Helmed by Alan Taylor (no stranger to The Sopranos universe, having directed 9 episodes during its run) and written by Chase and returning collaborator Lawrence Konnor, the film looks and feels unmistakably Sopranos. Packed to the brim with in-jokes and references, the film often comes on a little strong with fan service – iconic catchphrases are a little heavy-handed, with Uncle Junior (a magnificent Corey Stoll) uttering the character’s trademark exclamation “your sister’s ****” not once but twice – but there’s something oddly emotional about seeing these characters and their world again. After so many years apart, seeing them again feels strangely comforting even when they’re engaging in such nefarious deeds. The cast are hit-and-miss – Vera Farmiga is flawless as Livia Soprano, impeccably capturing the mannerisms and delivery that Nancy Marchand made so iconic in the series, while John Magaro’s Silvio Dante resorts to caricature with a rather over-the-top impression that often feels a little laughable.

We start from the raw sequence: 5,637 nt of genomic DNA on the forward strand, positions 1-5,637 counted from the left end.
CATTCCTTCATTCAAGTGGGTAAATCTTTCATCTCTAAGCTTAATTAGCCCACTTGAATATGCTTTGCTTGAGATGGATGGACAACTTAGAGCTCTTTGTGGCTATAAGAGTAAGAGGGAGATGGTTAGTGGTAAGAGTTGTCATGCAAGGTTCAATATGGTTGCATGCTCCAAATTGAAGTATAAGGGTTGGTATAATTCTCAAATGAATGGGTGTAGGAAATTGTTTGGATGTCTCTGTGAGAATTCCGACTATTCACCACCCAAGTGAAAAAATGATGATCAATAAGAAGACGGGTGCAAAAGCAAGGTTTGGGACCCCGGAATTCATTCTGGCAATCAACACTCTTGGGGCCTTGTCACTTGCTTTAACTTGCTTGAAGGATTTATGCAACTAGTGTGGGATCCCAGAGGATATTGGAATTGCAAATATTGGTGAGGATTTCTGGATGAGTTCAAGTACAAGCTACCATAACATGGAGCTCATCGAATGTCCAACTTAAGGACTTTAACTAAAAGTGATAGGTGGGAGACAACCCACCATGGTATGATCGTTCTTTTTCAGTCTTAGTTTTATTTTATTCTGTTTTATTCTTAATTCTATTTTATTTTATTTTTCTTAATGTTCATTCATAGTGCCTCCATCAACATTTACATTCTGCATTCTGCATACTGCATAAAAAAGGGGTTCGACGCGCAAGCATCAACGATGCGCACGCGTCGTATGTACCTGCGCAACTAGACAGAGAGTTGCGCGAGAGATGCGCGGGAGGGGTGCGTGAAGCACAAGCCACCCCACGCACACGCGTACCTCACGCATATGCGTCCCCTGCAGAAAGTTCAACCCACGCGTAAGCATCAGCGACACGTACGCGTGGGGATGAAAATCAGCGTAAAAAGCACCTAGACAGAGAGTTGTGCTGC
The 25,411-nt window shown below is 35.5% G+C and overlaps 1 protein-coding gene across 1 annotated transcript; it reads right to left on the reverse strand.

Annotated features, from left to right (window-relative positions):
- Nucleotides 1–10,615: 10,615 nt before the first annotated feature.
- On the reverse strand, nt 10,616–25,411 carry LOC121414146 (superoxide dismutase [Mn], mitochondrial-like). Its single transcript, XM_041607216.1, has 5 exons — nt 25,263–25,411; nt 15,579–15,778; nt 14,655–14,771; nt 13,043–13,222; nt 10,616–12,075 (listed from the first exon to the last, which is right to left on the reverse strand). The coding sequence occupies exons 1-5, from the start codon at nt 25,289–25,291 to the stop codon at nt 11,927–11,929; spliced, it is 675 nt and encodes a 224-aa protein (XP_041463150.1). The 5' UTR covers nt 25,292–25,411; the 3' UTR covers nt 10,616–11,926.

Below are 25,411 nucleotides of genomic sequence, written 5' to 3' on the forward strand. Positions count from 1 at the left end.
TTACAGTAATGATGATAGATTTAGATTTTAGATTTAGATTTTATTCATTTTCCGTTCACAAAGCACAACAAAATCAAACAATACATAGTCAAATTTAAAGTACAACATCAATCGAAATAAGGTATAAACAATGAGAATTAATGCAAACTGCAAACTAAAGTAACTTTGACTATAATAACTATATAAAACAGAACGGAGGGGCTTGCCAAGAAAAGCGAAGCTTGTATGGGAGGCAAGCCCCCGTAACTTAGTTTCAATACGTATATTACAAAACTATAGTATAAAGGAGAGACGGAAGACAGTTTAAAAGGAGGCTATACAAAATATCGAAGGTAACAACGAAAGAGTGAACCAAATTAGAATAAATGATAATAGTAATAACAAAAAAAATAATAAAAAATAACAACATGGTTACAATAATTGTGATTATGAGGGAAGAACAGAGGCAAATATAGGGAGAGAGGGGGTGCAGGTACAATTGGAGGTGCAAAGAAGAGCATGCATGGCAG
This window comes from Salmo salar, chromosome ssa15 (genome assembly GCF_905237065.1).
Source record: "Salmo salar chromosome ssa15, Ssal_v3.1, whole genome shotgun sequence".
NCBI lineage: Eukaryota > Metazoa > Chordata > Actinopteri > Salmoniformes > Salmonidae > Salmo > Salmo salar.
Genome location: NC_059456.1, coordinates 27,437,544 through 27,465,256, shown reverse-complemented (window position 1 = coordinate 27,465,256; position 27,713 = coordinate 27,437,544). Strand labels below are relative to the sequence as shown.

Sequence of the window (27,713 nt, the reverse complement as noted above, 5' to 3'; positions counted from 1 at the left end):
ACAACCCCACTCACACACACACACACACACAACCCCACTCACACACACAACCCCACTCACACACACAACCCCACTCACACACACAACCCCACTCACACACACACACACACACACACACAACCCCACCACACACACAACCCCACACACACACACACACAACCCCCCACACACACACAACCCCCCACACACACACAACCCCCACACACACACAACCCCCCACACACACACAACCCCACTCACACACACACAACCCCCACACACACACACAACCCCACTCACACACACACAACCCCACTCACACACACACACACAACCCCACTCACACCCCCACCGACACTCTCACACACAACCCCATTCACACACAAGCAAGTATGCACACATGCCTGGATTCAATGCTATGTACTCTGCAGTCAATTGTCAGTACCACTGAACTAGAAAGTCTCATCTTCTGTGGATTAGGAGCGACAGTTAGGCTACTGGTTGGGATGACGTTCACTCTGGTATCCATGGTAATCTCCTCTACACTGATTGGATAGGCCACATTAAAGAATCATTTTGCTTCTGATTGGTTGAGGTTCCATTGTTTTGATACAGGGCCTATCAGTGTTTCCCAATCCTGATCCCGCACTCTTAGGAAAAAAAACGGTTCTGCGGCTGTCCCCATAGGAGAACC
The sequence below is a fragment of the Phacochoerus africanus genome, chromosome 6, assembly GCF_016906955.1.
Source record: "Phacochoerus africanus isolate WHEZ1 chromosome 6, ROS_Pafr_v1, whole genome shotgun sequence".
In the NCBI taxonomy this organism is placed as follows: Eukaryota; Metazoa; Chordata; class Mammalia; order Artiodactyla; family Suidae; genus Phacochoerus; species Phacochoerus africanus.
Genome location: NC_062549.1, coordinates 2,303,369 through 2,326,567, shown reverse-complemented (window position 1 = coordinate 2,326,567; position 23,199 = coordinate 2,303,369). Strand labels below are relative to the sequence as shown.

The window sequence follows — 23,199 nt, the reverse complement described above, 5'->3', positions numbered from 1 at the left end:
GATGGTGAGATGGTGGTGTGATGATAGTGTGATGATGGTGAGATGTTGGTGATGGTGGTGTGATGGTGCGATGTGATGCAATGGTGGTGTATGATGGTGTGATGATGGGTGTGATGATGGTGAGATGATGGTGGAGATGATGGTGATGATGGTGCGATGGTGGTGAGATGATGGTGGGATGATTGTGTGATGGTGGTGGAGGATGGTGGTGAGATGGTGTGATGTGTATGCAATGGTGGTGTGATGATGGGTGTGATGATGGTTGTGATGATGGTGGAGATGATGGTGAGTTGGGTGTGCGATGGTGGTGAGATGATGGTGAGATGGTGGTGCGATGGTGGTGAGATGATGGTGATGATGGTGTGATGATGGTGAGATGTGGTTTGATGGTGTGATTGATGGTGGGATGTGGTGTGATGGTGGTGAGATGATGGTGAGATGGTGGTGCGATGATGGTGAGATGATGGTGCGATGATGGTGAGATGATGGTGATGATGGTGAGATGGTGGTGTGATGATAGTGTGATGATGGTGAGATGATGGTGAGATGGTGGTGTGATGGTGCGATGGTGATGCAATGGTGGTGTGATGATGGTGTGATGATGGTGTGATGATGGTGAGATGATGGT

The film’s focus is primarily on Dickie Moltisanti (Alessandro Nivola), the father of the series’ Christopher (Michael Imperioli, who narrates here) who was until now unseen, and the young Tony Soprano (Michael Gandolfini) – and it is their performances that shine. Both are magnificent in their roles, with Gandolfini in particular capturing his late father’s beloved performance effortlessly with an often uncanny effect. But, this is not initially the Tony we know – the majority of the film follows the Tony that still has some innocence and the potential for a life free of crime. The young Gandolfini captures this slow descent into violence remarkably, and offers up a wonderful tribute to his father.